Fiber based archival printing in "2 stages"

Discussion in 'Enlarging' started by DavidBrunell, Dec 14, 2012.

  1. DavidBrunell

    DavidBrunell Member

    Messages:
    230
    Joined:
    Jul 8, 2012
    Location:
    Lake Orion,
    Shooter:
    Multi Format
    I would like to hear thoughts, opinions and experiences on the following please.

    I have been thinking about how to best use my limited time in my darkroom. When working with fiber based paper my prints spend 3 minutes in hypo #1 followed by a water holding tray until I am finished printing about 6-8 "keepers" I then transfer the bunch into hypo #2 for an additional three minutes followed by 10 minutes in hypo-clear and finally a 45 minute final wash.

    My question. Can I get away with a short rinse, say 15 minutes after hypo #1, let them dry (back to back hanging) and call this stage #1. Then, at a later date, pre-soak, hypo #2 for three minutes, 10 minute hypo clear, 45 minute archival wash, tone (sepia or selenium), final rinse and call this stage #2?

    What do you think? Is it OK to keep an "under-washed" print for a few weeks with residual hypo until stage #2?
     
  2. erikg

    erikg Member

    Messages:
    1,460
    Joined:
    Feb 10, 2003
    Location:
    pawtucket rh
    Shooter:
    Multi Format
    That should be fine, I've done something similar from time to time. My process times follow the Ilford sequence though.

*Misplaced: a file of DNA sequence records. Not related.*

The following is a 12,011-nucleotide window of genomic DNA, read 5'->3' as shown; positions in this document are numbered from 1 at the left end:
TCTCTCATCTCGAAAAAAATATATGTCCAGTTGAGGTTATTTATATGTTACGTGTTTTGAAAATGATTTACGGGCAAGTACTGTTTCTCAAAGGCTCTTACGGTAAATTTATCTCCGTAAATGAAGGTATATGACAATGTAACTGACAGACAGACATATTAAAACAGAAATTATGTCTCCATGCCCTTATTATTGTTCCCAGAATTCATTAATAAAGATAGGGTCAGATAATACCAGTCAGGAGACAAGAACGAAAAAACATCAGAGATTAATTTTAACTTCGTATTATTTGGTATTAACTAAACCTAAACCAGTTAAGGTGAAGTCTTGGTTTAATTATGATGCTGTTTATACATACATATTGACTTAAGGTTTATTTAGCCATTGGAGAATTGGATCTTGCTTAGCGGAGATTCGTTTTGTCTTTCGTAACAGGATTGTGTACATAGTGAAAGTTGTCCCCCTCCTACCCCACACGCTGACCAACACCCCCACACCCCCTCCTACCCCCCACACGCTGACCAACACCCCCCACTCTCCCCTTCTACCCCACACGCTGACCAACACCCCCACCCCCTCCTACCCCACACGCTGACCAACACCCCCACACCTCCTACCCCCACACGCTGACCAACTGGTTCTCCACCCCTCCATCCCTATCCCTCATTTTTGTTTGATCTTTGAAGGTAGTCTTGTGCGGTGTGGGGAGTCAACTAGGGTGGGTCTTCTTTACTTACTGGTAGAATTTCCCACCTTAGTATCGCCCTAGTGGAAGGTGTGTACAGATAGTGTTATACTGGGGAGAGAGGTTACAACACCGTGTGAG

3. tkamiya

    tkamiya Member

    Messages:
    4,252
    Joined:
    Oct 3, 2009
    Location:
    Central Flor
    Shooter:
    Multi Format
    You are talking about regular fixer when you say "hypo" correct? I would not let it dry without complete wash. Reason being, once they crystalize in the fiber, it is almost impossible to get it out - even with extended washing.
     
  4. DavidBrunell

    DavidBrunell Member

    Messages:
    230
    Joined:
    Jul 8, 2012
    Location:
    Lake Orion,
    Shooter:
    Multi Format
    Yes, sodium thiosulfate for hypo...That answers that question; I will fix in both solutions of hypo then completely wash before it crystalizes....

    Thanks
     
  5. MartinP

    MartinP Member

    Messages:
    1,486
    Joined:
    Jun 23, 2007
    Location:
    Netherlands
    Shooter:
    35mm
    The longer the fibre print is in the fixer, the more of it soaks in to the paper and has to be washed out. The bit of the paper that needs the fixer is only the very thin emulsion after all, so the Ilford archival recommendation is film-strength rapid-fixer for a surprisingly short time - one minute - and that can still be using two trays of fixer if one is quick, followed by a 5m wash, 10m in washaid and a final 5m wash. All temperatures at, or very near, 20C.

    At what point you might try to put the paper in a holding bath is a good question - after the washaid perhaps? Thinking about it, I seem to have a slightly longer first wash while I make a second version of the print, then proceed with pairs of prints from there.
     
  6. tkamiya

    tkamiya Member

    Messages:
    4,252
    Joined:
    Oct 3, 2009
    Location:
    Central Flor
    Shooter:
    Multi Format
    Here's a way to save time.